Social trust names winners of its 2024 People & Place grants

The architect-led charity, set up by Clare Richards to ‘empower local people to create resilient communities’, first introduced the scheme last year.

Footwork’s 2024 cohort, announced on Thursday (16 November), includes two trained architectural designers and a number of architecture-led projects.

The winners will each receive an ‘unrestricted’ grant of £5,000, and a place on the People & Place mentorship programme.

Their projects include a high street takeover in Sheffield, the rebuild of a historic music venue in south London, and a scheme to prioritise local needs in planning legislation.

Footwork says the main purpose of the scheme is ‘to give innovators the time to step back from the work, to think and the freedom to take part in [the programme]’.

People & Place offers winning groups a combination of mentorship, peer-to-peer support, and ‘shared learning’ with the aim of demonstrating their project’s impact, and helping them to overcome challenges and find useful collaborators.

The 2024 cohort will benefit from People & Place’s ‘most ambitious fund to date’, with £100,000 channelled into ‘community-led innovation’.

The winners were picked out of 105 applications, submitted from the fund’s opening date on 20 July.

People & Place 2024 Cohort 

  • Alternative Housing (York) Laurie Smith and James Neward (a trained architectural designer), of YorSpace.
    Tackling York’s housing shortage, by using the community to ‘disrupt and revolutionise a housing market that no longer serves many in the city’.
  • Reimagining Hillsborough (Sheffield) Linda Bloomfield and Emily Thew, of RivelinCo arts centre.
    ‘Taking over’ the high street for the community, co-designing ‘intergenerational, inclusive and diverse community infrastructure in a working class area’.
  • Ground-up Regeneration (Coalville) Deanna Bamford, of Coalville CAN.
    Community-led regeneration; ‘bringing to life disused buildings’ in Coalville, by finding ways for residents to take control of assets and become their own landlords.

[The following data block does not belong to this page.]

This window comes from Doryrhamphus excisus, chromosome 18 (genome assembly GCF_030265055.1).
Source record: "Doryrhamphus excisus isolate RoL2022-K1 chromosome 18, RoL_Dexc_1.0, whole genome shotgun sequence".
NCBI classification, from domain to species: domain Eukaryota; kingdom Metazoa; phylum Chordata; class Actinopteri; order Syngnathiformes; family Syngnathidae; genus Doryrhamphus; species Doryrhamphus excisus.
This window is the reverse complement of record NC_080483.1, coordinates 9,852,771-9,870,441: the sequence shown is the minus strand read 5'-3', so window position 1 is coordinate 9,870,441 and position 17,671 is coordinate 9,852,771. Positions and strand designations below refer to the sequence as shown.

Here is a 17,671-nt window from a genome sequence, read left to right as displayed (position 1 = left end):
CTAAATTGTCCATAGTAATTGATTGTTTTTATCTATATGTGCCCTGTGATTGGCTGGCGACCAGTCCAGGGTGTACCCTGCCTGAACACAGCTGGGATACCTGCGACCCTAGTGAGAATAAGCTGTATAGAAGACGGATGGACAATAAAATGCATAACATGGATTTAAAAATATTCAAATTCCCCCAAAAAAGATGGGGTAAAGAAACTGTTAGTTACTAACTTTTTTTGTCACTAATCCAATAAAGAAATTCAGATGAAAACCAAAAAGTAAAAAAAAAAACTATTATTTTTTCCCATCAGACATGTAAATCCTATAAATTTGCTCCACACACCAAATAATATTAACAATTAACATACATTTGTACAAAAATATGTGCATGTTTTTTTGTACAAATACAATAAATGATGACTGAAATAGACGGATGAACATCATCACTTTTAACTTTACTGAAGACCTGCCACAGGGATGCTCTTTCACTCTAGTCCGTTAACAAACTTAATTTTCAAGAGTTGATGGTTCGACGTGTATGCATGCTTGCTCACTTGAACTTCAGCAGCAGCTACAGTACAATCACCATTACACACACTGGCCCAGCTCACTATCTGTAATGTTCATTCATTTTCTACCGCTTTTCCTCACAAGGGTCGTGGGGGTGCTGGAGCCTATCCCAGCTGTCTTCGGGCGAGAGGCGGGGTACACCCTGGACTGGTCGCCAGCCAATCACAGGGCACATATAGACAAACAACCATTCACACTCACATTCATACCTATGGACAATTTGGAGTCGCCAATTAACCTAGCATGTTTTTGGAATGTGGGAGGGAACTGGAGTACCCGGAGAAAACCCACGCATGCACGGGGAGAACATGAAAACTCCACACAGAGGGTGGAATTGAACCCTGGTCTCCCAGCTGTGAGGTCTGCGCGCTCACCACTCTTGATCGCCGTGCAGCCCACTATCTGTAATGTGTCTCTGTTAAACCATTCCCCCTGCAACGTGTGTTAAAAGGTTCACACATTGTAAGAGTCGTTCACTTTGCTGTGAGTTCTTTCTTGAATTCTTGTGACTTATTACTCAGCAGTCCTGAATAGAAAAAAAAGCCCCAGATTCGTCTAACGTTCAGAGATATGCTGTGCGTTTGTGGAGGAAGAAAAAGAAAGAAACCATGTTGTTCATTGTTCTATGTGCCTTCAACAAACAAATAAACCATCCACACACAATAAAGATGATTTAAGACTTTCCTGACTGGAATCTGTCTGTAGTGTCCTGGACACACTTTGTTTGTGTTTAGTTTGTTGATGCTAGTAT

• Chapel Re-purposing (Bath) Pete Keevill, Gareth James and Tricia Mills of Bath Methodist Church.
    ‘Re-thinking how a chapel [Bath Methodist Church] can house key workers in Bath’, and preserve its connections to the community.
  • Engagement Ripple-effect (Exeter) JoJo Spinks, of Interwoven Productions.
    Using a place-based approach and residents’ skills to connect people and ‘revive a sense of community’, one Exeter street at a time.
  • Creating a Community-led Design Code (South Woodford, East London) Jo Ashbridge, trained architectural designer and founder of architecture charity AzuKo.
    Co-creating a community-led design code to get local needs met in planning decisions, and ‘transform South Woodford into a green and active neighbourhood’.
  • Solar Street Retrofit (Walthamstow, east London) Hilary Powell, Dan Edelstyn and Leonie Rousham, of Power Station.
    ‘Turning the city into a green energy power station, street-by-street.’
  • Public Health Parks Trust (Downham, south-east London) Tim Oshodi, of Downham & Seven Fields Health Parks Trust Network.
    Rethinking green spaces to combat health challenges and help tackle intergenerational poverty.
  • Space to Create (Brent, north-west London) Turab Shah and Arwa Aburawa, of Other Cinemas.
    Creating a community-led cinema in Brent, and a space which ‘feels like a second home’ to Brent residents.
  • Community-owned Creative Catalyst (Catford, south-east London) Lenny Watson, of Sister Midnight Community Venues.
    Remaking a historic community-owned music venue to be ‘owned and democratically controlled by local people’.

Footwork co-created this year’s fund with its 2023 Insights Group – a panel of experts chosen for their experience in placemaking, local social innovation, and community funding.

The Insights Group included Hani Salih of the Quality of Life Foundation, Raja Moussaoui Head of Community Engagement at the GLA, and Stephanie Edwards of Urban Symbiotics.

Earlier this year, the AJ spoke to the Footwork founders to learn more about the organisation, its aims and how it is trying to plug a grassroots funding gap.